The Campaign Spot

Liveblogging Obama on the View

Just tuned in to Obama.

“Keep in mind, he’s preaching three times every Sunday for thirty years. I’m not vetting my party. I didn’t have my research team pull every sermon he’s given for the past thirty times.”
“The statements that he made were rightly offensive. They were less offensive in terms of race than in terms of their view of the country.”
Obama calls Wright a “brilliant man caught in a time warp.” Says it “doesn’t excuse but explains” Wright’s comments.
“If you guys went there on a Sunday, you would feel right at home.”
Barbara Walters: “Had the reverend not retired would you have left the church?”
Obama: “Had the reverend not retired, and had he not acknowledged that what he had said had deeply offended people and were inappropriate and mischaracterized what I believe is the greatness of this country, for all its flaws, then I wouldn’t have felt comfortable staying at the church.”
It looks like he was ready to say more, but *sigh* Hasselbeck interrupts. She mentions some of the quotes — US of KKK A, “chickens coming home to roost” after 9/11.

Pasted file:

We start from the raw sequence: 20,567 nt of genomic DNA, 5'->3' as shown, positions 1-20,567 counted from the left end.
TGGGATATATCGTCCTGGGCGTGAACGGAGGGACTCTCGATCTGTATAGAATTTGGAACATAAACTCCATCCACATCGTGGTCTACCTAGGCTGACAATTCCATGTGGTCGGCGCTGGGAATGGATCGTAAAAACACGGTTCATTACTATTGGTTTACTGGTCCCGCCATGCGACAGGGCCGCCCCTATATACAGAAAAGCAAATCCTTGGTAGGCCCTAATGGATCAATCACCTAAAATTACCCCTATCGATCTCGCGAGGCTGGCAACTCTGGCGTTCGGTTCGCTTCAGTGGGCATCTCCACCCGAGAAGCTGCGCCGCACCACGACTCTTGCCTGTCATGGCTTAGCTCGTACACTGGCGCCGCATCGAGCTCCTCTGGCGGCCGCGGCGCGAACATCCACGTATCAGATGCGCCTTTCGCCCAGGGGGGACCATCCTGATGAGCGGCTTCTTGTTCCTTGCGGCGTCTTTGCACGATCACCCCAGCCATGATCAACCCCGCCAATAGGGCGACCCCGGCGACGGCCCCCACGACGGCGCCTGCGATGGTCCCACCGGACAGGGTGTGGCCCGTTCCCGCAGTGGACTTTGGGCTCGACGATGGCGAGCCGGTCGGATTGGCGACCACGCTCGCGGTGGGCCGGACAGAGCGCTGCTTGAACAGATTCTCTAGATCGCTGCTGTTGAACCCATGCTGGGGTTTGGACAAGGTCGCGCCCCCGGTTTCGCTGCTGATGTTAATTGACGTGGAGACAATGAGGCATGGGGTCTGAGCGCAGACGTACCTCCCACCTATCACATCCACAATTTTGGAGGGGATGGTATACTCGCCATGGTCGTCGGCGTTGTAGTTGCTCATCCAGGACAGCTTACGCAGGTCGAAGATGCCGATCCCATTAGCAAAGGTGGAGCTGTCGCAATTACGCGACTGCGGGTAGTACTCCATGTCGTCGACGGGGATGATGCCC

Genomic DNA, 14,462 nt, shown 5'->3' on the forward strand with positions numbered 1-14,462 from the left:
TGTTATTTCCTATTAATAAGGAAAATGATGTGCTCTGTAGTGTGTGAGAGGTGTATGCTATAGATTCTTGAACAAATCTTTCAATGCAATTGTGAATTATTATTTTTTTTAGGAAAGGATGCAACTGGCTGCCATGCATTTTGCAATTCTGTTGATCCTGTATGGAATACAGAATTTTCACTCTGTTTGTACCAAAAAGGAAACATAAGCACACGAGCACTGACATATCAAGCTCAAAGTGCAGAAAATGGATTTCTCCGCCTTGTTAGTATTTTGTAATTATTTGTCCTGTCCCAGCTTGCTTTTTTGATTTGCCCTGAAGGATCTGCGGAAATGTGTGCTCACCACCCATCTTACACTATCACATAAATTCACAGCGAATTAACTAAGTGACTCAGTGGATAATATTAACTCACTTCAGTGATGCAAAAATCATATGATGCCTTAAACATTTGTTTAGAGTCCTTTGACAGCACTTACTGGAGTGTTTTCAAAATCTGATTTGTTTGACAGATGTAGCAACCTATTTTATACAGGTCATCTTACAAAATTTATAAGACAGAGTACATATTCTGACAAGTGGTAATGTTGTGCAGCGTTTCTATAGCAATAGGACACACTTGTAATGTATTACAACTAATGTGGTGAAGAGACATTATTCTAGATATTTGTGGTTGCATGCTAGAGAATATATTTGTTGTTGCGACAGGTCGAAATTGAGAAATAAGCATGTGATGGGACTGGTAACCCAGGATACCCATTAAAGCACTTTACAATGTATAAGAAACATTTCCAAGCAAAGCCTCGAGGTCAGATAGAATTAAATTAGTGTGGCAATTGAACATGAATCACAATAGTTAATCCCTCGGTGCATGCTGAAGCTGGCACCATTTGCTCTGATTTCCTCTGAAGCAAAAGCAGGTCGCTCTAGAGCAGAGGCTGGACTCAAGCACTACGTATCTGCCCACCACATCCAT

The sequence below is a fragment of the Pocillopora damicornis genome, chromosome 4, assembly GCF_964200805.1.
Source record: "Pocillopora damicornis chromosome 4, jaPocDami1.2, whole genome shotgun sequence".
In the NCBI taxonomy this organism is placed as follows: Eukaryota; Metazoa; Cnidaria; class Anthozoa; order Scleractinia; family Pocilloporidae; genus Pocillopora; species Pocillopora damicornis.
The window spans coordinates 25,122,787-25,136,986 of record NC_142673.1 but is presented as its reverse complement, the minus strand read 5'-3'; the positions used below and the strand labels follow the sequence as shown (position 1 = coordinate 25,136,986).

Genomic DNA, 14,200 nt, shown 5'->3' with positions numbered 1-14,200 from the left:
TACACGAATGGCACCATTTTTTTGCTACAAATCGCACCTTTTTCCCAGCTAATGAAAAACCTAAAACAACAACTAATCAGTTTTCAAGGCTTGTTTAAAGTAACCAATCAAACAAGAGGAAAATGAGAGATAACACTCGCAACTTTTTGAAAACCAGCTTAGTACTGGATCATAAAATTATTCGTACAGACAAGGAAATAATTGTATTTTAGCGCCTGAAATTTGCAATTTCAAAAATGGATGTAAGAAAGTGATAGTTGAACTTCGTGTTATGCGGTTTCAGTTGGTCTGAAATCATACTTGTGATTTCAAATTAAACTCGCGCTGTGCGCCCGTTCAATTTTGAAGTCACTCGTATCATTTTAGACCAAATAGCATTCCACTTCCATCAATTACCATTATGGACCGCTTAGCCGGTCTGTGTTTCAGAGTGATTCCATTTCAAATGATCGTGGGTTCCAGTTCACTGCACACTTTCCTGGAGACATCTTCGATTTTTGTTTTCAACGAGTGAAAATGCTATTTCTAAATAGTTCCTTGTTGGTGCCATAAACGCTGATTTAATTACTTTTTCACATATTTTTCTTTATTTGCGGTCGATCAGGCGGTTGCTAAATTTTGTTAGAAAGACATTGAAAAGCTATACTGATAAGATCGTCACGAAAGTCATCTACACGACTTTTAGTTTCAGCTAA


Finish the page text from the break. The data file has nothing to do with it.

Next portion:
Obama stares at her as if he is trying to understand something very foreign to him.
“The particular ones you mentioned, I hadn’t. What you’ve been seeing is a snippet of a man…What if somebody compiled the five stupidest things you ever said, and put them on a thirty second loop, and ran them for two weeks straight? … I didn’t purchase all the DVDs, and I didn’t read all the church bulletins.”
Obama says that when he said in his DNC speech, “there is no white America or black America”, it was aspirational, not that there weren’t serious problems in terms of race in America.
“I talked to [Wright] after this episode. I think he’s saddened by what’s happened. I feel badly that he has been characterized in just this one way. But he was my pastor. I think people overstate this idea of mentor or spiritual adviser. He was my pastor.”
Obama tells a tale of Wright advising an black woman who was having doubts about marrying a white man to go through with the wedding, to not let racial differences to get in the way of love.